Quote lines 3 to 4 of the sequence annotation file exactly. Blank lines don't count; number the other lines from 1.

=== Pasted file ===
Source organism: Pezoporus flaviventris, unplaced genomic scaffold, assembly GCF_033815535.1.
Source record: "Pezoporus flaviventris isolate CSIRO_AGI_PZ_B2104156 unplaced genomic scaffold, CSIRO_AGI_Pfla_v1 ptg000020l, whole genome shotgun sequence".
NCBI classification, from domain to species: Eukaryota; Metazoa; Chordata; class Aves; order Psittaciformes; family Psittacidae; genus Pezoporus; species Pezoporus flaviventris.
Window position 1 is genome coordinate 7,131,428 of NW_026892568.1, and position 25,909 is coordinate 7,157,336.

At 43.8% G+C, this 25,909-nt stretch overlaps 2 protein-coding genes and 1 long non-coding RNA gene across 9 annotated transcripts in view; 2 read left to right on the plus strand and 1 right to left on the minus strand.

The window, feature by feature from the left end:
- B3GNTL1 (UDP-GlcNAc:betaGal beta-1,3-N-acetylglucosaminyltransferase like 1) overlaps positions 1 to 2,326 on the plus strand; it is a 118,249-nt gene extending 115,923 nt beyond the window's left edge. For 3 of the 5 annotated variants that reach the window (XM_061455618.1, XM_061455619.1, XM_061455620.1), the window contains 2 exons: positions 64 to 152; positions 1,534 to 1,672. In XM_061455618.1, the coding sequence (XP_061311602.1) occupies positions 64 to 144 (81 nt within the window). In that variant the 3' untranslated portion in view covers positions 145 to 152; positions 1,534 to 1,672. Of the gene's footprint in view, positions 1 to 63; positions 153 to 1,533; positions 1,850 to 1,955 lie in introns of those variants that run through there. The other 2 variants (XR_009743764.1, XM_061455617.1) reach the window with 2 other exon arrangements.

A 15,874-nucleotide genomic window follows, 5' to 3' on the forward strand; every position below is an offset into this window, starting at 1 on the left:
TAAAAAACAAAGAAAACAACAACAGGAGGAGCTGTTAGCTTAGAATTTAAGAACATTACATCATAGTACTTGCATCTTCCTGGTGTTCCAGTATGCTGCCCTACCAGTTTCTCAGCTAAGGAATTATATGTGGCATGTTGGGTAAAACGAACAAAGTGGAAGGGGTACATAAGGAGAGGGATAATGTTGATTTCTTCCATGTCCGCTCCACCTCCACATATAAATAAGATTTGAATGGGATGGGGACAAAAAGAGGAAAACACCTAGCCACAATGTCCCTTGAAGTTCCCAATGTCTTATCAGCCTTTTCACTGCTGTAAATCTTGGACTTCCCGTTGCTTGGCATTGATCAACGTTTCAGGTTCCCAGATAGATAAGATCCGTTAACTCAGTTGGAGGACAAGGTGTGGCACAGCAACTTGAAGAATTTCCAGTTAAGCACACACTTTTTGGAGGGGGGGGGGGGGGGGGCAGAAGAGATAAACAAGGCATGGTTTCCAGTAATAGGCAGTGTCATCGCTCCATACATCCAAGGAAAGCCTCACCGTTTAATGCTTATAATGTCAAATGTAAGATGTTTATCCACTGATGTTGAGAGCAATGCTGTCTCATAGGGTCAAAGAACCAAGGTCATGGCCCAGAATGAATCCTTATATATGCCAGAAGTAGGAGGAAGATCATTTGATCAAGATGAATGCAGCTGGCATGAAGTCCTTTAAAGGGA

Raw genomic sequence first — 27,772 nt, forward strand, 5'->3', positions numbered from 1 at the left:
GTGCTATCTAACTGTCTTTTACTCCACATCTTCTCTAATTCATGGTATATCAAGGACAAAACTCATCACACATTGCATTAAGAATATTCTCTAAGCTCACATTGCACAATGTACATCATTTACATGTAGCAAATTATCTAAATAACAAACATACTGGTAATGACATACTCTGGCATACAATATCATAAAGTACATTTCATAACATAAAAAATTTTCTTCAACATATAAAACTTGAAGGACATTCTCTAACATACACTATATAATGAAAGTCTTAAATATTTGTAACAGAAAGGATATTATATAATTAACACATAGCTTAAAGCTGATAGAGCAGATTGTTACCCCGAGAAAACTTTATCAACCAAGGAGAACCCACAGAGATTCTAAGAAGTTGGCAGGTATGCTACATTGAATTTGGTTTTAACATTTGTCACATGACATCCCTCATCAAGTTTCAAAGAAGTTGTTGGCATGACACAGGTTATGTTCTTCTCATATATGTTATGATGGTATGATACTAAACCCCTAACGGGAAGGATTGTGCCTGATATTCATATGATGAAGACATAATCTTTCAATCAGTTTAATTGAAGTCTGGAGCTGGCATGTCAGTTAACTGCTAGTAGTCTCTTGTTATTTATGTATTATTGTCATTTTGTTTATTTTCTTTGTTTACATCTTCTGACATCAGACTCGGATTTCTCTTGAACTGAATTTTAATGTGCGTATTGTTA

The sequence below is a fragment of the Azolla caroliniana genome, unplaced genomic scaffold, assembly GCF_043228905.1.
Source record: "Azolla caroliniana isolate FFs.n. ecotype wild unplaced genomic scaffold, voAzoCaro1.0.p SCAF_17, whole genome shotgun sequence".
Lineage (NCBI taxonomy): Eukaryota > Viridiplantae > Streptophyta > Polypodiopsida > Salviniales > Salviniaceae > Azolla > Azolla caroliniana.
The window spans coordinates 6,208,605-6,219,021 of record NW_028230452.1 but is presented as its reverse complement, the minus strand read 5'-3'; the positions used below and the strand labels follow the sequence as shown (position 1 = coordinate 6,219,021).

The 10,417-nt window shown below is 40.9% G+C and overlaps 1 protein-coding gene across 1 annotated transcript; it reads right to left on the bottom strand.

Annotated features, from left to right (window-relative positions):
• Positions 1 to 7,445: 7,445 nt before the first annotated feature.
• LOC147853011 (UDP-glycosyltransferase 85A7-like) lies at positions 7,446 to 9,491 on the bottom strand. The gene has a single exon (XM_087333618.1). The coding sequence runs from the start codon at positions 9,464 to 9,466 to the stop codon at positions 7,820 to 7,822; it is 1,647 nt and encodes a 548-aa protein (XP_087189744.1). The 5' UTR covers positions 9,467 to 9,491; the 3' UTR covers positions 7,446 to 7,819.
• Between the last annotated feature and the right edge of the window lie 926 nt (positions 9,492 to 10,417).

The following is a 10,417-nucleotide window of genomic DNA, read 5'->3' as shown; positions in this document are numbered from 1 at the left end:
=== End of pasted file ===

NCBI classification, from domain to species: Eukaryota; Metazoa; Chordata; class Aves; order Psittaciformes; family Psittacidae; genus Pezoporus; species Pezoporus flaviventris.
Window position 1 is genome coordinate 7,131,428 of NW_026892568.1, and position 25,909 is coordinate 7,157,336.